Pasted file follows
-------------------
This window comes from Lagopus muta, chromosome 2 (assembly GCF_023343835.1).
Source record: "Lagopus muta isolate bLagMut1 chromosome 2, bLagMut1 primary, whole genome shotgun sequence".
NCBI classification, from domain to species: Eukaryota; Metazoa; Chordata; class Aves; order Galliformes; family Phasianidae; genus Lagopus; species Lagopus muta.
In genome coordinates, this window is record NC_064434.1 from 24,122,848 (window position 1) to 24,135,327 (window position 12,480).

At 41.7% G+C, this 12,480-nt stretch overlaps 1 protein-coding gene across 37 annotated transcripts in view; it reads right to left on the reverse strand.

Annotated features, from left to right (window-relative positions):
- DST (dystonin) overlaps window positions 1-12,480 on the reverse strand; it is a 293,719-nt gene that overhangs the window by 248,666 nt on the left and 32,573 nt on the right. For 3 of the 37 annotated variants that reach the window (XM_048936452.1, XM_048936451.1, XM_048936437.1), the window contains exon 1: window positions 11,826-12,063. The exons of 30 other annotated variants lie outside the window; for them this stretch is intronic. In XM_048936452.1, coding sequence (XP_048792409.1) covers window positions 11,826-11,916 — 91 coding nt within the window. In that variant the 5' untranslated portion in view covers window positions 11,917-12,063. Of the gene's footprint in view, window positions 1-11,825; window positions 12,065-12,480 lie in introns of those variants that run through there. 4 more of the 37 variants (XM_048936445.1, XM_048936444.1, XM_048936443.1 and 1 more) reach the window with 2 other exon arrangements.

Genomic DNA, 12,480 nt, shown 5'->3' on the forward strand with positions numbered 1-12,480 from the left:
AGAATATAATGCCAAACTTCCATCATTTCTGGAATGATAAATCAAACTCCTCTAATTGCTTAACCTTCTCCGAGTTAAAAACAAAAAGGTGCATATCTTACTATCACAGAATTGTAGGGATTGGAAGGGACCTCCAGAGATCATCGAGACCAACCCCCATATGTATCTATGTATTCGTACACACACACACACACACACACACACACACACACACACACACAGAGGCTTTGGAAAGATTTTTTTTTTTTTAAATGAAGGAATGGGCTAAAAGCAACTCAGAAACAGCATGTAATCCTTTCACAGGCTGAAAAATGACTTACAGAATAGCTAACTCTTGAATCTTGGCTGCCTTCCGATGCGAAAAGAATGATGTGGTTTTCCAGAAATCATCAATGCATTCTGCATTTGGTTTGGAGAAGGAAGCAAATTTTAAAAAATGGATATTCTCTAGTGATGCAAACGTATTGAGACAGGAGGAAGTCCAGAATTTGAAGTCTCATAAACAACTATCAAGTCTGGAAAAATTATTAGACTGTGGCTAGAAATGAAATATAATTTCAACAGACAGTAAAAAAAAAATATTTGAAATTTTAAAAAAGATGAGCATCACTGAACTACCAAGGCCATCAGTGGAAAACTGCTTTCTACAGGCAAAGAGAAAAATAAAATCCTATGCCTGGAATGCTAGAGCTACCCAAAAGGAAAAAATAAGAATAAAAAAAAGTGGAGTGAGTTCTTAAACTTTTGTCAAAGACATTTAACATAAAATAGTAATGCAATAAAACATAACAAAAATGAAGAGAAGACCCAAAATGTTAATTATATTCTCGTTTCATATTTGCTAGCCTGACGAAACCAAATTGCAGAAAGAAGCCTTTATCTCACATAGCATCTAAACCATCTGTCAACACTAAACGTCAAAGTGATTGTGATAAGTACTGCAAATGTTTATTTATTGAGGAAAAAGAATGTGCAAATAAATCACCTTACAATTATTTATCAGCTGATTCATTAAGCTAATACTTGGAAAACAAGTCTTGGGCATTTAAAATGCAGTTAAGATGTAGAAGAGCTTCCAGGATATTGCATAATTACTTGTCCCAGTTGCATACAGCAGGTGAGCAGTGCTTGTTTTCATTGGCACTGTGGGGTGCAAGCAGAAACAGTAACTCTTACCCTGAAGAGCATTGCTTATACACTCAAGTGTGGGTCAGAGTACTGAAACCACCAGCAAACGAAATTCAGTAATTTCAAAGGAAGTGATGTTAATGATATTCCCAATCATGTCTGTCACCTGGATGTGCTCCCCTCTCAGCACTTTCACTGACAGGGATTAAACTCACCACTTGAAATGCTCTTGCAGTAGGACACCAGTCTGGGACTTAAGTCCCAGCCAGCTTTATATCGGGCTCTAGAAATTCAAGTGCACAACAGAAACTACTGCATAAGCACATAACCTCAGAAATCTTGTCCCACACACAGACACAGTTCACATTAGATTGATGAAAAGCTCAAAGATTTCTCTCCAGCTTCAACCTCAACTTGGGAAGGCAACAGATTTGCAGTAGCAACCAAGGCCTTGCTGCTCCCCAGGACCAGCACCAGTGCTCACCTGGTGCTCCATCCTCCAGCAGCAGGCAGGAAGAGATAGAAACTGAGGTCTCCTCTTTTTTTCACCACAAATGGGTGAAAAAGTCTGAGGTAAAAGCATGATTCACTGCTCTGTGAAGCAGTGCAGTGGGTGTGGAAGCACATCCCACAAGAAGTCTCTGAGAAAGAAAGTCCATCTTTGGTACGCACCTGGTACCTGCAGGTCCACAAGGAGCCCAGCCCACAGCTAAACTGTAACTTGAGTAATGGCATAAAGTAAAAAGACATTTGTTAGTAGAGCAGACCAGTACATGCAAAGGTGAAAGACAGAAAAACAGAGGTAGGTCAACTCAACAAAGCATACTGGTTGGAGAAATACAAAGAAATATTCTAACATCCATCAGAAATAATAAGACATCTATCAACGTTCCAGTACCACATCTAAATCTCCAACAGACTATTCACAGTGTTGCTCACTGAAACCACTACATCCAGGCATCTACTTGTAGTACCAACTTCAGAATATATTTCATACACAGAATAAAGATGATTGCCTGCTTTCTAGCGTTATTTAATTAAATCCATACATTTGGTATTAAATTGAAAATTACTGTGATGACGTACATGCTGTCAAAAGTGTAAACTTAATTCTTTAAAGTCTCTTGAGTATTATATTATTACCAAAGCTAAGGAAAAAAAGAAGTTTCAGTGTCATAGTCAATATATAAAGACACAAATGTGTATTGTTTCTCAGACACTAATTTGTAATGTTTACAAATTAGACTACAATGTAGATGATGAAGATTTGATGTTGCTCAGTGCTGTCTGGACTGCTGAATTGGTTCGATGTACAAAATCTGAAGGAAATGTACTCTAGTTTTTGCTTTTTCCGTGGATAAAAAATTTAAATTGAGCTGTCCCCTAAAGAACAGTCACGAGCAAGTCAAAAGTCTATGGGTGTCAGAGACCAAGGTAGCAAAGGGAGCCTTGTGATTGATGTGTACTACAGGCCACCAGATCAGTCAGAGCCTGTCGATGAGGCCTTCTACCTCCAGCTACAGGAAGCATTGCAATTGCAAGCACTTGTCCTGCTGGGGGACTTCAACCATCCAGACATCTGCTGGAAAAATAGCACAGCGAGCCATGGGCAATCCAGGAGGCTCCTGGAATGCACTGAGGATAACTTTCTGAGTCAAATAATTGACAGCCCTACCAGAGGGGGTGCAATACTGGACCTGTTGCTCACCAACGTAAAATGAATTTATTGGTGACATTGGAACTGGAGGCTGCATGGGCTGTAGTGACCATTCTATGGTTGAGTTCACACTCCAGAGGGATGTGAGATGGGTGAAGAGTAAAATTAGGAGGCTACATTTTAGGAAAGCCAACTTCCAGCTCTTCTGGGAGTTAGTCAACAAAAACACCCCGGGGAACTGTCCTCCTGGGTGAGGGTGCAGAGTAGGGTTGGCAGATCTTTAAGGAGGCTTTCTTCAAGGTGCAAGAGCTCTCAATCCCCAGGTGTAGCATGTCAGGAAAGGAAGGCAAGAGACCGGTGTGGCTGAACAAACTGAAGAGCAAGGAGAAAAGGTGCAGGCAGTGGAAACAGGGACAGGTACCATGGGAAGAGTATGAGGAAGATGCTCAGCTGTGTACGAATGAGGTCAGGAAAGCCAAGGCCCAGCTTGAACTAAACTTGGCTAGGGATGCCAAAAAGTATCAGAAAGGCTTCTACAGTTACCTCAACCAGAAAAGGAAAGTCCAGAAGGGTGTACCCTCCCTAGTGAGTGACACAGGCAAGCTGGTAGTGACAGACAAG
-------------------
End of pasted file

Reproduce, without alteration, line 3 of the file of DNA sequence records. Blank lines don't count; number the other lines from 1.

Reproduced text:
NCBI classification, from domain to species: Eukaryota; Metazoa; Chordata; class Aves; order Galliformes; family Phasianidae; genus Lagopus; species Lagopus muta.